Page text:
My family and I enjoy visiting Jackson Hole for an annual family reunion. One of the activities we enjoy is rafting down the rapids of the Snake River. This year two of my sons and three of their cousins decided to go down the river in an inflatable kayak called a ducky. This ducky is built for two.
I guided an eight man raft down the river and my brother-in-law guided a larger raft with many of the younger children on it. We watched these five young men learn to work together as a team in order to stay on the boat. Two were paddling and the other three were helping to keep balanced. They fell off several times and had to get back on. They navigated small rapids and as we approached the two big rapids on the river – Big Kahuna and Lunch Counter – we pulled over as a group.
My boat went first through the Big Kahuna. We hit the rapid in a great place and had a bouncy and fun ride through it and once we were through we pulled over into an eddie (where the current goes back upstream after curling past a rock outcrop) to watch the other boats come through. The big boat was next and had a good run through the rapid. They soon joined us to watch the five guy ducky go through the rapid.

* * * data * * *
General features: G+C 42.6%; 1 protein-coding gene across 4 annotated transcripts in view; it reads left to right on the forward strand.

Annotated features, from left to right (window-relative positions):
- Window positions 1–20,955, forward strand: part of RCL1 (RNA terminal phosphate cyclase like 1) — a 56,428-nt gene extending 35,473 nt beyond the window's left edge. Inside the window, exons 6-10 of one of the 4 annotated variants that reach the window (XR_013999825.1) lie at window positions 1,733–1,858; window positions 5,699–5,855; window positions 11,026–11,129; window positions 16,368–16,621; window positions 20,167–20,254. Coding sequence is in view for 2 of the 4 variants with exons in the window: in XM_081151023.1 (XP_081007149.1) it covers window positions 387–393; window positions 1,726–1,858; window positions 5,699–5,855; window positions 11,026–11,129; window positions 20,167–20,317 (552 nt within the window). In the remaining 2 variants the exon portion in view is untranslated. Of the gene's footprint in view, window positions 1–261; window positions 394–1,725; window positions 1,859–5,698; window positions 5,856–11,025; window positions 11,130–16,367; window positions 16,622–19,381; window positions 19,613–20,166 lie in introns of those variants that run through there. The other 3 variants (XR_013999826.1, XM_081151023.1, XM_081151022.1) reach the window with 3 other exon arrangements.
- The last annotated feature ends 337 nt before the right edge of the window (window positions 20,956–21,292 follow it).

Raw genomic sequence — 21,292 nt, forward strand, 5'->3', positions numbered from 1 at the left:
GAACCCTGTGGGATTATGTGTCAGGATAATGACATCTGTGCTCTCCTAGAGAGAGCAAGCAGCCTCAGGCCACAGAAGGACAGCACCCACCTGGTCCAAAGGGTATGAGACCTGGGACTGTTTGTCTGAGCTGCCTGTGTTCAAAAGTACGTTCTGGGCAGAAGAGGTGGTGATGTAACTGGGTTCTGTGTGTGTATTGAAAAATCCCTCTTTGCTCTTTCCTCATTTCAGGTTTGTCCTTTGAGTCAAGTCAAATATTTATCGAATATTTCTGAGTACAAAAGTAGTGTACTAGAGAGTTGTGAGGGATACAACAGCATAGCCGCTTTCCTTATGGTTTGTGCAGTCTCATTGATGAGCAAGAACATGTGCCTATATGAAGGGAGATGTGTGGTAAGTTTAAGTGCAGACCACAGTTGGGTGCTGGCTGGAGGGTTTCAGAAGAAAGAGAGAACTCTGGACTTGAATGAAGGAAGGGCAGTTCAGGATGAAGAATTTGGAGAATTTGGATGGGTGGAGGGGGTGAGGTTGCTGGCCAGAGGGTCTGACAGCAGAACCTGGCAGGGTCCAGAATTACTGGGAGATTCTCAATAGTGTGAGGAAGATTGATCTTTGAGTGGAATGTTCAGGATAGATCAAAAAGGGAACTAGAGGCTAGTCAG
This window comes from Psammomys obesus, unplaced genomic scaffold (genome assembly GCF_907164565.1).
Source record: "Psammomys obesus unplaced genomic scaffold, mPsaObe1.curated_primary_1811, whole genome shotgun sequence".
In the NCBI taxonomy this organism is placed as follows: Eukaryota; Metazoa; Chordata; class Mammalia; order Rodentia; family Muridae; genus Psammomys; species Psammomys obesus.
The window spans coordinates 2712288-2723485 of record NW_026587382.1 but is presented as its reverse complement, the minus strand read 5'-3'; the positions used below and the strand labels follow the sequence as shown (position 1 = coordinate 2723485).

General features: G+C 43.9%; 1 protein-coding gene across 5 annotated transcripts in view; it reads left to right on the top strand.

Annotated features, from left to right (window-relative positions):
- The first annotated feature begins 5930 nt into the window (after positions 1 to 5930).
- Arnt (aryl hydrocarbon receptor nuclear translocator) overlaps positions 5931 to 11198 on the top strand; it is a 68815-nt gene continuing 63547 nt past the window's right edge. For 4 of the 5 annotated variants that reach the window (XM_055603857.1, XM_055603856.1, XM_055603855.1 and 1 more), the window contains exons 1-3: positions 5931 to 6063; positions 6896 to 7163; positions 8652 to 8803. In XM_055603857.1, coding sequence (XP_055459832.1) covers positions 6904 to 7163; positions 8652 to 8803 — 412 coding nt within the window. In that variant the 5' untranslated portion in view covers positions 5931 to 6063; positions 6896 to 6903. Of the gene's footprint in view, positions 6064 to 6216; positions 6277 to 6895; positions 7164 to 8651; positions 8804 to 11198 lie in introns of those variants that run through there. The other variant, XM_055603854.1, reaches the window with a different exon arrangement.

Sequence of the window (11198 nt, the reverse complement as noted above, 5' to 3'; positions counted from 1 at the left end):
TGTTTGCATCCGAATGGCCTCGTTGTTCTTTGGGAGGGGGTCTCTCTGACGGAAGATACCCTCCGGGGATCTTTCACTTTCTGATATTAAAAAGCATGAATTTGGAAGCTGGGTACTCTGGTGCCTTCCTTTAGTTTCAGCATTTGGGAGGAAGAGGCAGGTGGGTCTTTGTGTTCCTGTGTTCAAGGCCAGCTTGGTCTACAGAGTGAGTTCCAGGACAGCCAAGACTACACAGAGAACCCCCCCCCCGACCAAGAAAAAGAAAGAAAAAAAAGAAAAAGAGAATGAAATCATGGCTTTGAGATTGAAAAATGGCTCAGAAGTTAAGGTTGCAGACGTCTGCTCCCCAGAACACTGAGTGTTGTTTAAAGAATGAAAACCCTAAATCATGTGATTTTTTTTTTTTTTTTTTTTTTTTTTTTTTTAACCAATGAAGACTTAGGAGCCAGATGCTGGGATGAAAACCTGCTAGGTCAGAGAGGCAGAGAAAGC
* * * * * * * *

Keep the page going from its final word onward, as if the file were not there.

Each of them was nervous as they took their places in the ducky looking like a five man aquatic bobsled team. They moved out from the side of the river into the current and lined up for the rapid. The looks on their faces were part worry and part excitement. If one of them were to lean the wrong way, all of them would be in the water. They hit the rapid with two paddling and the others using arms and legs to maintain balance. All of the practice earlier in the river paid off and they went through the rapid without tipping. Their hands went up in the air in triumph and each had huge smiles on their faces. They had stayed on the boat.
Going through the river of life is better from the safety of a boat, even if the boat is small. There are risks and challenges but working together as a team, we can navigate the rapids of life. Whether your team is made up of your spouse, partner, family, organization or work team – working together to keep the boat upright and moving in the right direction allows us safety and gets us to our desired location. To do that, we have to stay in the boat and work together.
As we completed the 8.3 miles of the river, we pulled our boats out and the five boys who stayed on the boat and worked together as a team to do something hard say that the river run was the highlight of their week.
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